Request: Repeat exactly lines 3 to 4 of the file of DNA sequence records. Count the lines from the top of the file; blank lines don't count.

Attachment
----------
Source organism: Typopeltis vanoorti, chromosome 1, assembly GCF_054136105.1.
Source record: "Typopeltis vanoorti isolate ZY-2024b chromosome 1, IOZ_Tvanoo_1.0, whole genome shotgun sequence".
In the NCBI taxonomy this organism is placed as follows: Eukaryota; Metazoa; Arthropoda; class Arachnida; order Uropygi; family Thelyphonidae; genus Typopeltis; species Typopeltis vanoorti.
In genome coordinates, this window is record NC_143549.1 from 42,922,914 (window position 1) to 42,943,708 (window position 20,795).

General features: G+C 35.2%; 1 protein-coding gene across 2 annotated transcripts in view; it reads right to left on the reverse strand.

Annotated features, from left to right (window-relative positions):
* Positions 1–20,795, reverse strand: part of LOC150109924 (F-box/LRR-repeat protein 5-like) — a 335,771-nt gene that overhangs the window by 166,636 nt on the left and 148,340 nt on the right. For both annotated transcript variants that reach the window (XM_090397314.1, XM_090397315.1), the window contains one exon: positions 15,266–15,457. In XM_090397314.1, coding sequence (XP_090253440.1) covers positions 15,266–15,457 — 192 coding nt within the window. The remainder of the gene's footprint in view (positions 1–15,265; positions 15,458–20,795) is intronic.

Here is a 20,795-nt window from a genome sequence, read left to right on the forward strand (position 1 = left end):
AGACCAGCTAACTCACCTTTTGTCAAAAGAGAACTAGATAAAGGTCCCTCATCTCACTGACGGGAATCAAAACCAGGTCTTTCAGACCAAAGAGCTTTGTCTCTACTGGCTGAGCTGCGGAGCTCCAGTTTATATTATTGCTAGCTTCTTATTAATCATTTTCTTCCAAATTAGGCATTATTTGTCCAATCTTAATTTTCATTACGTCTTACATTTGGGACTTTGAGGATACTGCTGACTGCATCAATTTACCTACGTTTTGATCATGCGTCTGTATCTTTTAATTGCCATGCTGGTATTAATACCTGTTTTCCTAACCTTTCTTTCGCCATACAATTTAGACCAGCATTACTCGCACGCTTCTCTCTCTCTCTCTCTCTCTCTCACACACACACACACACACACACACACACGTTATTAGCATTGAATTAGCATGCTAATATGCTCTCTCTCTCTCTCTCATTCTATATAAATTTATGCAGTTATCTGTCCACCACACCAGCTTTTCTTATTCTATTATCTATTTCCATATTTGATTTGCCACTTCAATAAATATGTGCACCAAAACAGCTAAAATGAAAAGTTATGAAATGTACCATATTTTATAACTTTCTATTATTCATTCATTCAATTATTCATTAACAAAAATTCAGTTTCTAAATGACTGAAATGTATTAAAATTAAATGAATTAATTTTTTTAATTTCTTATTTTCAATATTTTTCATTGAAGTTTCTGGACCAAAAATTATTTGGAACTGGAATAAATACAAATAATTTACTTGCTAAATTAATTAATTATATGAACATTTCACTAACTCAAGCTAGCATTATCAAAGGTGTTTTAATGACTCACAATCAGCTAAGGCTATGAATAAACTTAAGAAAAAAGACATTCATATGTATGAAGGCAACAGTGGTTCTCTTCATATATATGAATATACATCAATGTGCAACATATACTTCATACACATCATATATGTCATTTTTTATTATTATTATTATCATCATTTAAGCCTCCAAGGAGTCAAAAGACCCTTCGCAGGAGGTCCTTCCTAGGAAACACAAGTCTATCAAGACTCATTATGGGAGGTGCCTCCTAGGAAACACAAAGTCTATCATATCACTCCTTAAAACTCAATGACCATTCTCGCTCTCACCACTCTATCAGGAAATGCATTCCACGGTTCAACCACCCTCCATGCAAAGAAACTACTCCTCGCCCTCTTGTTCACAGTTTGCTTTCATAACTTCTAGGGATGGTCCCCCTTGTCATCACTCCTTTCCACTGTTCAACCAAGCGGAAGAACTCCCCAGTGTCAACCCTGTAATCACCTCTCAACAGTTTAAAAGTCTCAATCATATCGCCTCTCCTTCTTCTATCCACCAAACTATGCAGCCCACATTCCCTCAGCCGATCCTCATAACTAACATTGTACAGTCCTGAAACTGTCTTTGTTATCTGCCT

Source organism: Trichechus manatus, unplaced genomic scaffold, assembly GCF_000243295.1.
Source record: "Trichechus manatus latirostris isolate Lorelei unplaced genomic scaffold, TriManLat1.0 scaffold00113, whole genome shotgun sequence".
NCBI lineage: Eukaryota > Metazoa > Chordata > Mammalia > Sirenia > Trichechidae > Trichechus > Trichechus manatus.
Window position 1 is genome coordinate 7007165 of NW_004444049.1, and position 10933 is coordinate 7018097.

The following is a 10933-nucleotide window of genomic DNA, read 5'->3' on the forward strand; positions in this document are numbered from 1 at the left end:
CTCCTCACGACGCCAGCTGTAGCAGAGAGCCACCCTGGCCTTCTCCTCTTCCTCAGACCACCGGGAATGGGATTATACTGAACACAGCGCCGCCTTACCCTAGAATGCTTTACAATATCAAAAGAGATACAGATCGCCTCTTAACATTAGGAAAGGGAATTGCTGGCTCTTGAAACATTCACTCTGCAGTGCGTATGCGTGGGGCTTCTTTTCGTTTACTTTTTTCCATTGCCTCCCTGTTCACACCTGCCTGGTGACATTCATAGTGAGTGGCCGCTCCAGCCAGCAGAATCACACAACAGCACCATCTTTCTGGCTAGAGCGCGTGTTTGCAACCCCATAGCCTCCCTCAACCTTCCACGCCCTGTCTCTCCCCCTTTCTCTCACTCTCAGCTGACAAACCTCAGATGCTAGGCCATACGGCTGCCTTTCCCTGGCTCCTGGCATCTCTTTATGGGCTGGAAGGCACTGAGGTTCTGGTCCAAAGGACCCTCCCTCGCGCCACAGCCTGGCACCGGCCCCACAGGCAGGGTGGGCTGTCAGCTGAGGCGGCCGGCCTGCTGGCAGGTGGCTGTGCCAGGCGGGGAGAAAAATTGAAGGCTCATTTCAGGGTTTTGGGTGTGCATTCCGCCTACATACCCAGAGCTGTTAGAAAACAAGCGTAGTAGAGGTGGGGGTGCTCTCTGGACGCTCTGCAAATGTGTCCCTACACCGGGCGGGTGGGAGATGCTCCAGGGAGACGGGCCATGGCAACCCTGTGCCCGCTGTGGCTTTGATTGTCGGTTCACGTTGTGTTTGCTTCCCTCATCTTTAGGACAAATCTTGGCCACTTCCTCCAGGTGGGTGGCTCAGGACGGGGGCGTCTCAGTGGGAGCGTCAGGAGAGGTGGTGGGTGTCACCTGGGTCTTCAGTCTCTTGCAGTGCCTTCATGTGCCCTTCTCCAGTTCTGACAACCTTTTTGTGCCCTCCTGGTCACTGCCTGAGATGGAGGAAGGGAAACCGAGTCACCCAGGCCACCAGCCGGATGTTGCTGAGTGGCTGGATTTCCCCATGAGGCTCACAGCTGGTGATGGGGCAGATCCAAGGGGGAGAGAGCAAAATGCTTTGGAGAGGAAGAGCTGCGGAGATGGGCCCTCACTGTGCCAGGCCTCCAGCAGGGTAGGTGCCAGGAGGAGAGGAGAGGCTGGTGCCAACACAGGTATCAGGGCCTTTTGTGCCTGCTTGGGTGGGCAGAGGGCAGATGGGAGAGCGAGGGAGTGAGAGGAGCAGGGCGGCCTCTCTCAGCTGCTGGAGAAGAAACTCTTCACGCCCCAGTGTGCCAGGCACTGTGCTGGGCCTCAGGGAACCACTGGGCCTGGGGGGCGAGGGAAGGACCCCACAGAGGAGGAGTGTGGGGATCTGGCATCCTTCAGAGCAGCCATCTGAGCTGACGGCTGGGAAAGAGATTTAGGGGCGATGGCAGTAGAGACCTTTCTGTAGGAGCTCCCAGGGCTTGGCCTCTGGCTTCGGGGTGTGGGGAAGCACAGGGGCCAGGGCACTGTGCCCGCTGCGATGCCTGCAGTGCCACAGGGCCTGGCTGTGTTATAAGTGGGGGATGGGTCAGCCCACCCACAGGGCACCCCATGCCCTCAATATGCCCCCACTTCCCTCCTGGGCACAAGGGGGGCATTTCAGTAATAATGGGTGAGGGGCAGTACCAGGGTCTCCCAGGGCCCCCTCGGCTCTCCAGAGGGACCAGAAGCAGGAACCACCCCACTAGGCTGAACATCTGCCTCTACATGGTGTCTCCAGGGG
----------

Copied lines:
In the NCBI taxonomy this organism is placed as follows: Eukaryota; Metazoa; Arthropoda; class Arachnida; order Uropygi; family Thelyphonidae; genus Typopeltis; species Typopeltis vanoorti.
In genome coordinates, this window is record NC_143549.1 from 42,922,914 (window position 1) to 42,943,708 (window position 20,795).